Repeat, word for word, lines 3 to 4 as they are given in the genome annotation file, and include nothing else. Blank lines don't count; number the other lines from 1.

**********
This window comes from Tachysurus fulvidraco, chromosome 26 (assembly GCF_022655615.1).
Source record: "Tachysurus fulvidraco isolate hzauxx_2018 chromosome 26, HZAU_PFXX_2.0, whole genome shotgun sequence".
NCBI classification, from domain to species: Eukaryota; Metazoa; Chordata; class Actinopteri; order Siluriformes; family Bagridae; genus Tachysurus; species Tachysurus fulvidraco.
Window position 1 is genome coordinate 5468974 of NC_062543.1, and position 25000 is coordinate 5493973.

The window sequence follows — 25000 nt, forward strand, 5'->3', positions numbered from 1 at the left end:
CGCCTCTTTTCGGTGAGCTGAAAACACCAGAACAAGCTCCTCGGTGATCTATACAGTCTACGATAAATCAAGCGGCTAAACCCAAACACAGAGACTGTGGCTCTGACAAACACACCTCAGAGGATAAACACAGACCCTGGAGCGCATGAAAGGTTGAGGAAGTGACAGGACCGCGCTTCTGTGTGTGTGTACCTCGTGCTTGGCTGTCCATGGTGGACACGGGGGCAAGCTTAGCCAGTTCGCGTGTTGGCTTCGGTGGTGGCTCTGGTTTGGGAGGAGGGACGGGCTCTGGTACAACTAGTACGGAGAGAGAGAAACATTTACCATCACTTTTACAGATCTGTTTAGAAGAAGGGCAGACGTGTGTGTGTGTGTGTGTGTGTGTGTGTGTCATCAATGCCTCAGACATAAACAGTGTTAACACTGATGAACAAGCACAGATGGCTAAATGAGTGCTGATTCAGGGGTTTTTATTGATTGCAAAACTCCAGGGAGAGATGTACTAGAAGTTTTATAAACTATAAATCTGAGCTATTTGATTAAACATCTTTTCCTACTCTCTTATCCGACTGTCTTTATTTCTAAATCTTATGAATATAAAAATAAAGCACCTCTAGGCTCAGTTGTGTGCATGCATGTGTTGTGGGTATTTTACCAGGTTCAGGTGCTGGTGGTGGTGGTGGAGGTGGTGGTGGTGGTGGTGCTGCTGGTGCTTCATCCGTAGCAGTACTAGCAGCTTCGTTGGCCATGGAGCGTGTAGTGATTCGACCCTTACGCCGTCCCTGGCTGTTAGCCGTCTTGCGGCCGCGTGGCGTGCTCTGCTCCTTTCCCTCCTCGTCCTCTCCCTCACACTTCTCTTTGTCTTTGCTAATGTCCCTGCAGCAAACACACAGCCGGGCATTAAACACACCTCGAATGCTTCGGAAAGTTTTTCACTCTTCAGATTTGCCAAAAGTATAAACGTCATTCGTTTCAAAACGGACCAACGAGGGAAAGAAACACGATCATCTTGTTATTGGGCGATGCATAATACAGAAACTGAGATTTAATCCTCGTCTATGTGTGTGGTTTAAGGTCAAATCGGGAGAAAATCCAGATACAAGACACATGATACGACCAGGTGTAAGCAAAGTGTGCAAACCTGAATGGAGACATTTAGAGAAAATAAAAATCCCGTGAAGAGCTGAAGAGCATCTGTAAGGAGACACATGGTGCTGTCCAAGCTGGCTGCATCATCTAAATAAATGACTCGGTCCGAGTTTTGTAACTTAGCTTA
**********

NCBI classification, from domain to species: Eukaryota; Metazoa; Chordata; class Actinopteri; order Siluriformes; family Bagridae; genus Tachysurus; species Tachysurus fulvidraco.
Window position 1 is genome coordinate 5468974 of NC_062543.1, and position 25000 is coordinate 5493973.